We have a small alter in the living room with photos of the closest group of our beloved dead, parents, my older brother. I put flowers there daily, and think of them, sometimes talk to them. But this is different than what goes on in the movie, The Sixth Sense, in which a young boy saw dead people, that is physically saw them and spoke with them. Or the TV series, Medium, that was based on the real-life Allison DuBois, in Phoenix, who helps police solve crimes because she sees and speaks to the dead, mostly in dreams, but sometimes just sitting in her kitchen.
Friends and I were talking about this phenomenon and what it could mean. Is it possible for someone to actually see and talk to the dead? We talked about physicists’ current theory that there is no matter–that everything is just energy bumping around and jostling and causing random events–a belief that is also posited in the Secret Oral Teachings of Tibetan Buddhist Sects, by Alexandra David-Neel. If this is true, then pretty much anything is possible–someone could have an unusual sensitivity to that energy stream. In fact, death and life and time and matter are all pretty much up for grabs. The amazing thing is that in this astounding chaos, we are able to build bridges that hold weight, catch planes on an agreed upon schedule, and recognize and cherish our loved ones.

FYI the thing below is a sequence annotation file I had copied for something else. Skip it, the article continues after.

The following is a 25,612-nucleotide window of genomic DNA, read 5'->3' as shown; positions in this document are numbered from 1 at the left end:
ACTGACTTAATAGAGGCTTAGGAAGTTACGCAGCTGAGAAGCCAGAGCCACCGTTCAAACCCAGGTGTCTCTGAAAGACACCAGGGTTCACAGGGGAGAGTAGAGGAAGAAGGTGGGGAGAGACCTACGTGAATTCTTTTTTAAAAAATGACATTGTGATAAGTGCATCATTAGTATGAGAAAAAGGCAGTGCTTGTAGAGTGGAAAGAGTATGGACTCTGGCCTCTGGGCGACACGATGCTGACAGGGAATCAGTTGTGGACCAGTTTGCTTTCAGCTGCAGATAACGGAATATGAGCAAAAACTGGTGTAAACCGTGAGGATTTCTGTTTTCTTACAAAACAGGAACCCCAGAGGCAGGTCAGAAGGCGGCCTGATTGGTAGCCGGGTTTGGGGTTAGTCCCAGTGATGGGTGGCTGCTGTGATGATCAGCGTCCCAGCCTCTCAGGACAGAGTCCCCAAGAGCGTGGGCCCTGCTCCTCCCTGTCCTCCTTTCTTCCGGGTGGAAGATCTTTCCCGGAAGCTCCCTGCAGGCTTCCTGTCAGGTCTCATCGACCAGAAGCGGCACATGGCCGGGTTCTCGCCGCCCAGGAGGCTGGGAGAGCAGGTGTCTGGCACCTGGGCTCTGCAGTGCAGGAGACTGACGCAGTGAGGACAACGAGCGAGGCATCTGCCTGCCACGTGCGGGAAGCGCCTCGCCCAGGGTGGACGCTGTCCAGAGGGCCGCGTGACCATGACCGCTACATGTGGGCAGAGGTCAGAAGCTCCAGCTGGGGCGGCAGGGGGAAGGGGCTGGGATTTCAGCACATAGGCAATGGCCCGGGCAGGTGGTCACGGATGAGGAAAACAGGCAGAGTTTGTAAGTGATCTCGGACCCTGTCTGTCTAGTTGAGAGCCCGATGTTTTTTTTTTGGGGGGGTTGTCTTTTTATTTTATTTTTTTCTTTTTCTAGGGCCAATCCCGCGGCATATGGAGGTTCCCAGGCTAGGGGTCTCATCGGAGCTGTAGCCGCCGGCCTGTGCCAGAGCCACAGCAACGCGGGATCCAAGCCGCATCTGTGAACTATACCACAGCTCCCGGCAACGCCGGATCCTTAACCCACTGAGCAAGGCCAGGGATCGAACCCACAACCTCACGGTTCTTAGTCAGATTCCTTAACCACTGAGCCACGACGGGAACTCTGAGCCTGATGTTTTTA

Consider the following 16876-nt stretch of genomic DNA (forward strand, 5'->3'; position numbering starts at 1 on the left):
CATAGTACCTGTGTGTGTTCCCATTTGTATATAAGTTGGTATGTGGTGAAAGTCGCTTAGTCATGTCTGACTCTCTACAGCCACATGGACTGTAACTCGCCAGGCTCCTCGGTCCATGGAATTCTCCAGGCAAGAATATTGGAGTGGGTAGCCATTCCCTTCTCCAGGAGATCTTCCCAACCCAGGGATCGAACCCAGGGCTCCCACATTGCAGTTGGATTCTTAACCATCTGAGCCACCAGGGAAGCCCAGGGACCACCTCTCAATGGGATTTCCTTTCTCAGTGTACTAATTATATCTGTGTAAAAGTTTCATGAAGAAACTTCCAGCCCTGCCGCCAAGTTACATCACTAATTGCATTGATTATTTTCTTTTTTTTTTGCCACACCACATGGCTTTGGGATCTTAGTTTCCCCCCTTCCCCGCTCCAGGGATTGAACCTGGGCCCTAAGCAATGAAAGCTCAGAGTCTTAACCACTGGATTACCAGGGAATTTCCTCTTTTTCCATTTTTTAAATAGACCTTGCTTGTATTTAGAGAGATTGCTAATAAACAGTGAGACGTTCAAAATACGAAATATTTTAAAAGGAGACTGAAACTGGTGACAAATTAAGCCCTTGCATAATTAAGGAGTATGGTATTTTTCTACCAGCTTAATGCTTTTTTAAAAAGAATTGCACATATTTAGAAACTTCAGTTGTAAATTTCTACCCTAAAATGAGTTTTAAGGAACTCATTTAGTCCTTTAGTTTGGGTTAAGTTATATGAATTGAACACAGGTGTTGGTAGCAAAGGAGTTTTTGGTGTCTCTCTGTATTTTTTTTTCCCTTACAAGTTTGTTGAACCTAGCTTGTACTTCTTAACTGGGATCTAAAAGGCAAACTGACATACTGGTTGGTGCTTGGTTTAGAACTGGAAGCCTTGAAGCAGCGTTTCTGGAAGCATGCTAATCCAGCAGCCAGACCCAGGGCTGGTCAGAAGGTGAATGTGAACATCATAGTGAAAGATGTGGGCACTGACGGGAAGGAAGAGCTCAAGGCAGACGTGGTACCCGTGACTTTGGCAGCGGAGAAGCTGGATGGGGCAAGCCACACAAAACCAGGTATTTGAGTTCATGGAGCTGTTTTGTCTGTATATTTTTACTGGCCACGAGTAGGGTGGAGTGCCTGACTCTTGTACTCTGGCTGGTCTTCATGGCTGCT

In any case, we had an interesting evening talking about it. And this morning, I found these animated MRI scans of vegetables (via the Bennington Garden blog) that seem appropriate to this discussion. You might call them, the inner life of vegetables. I especially like the garlic.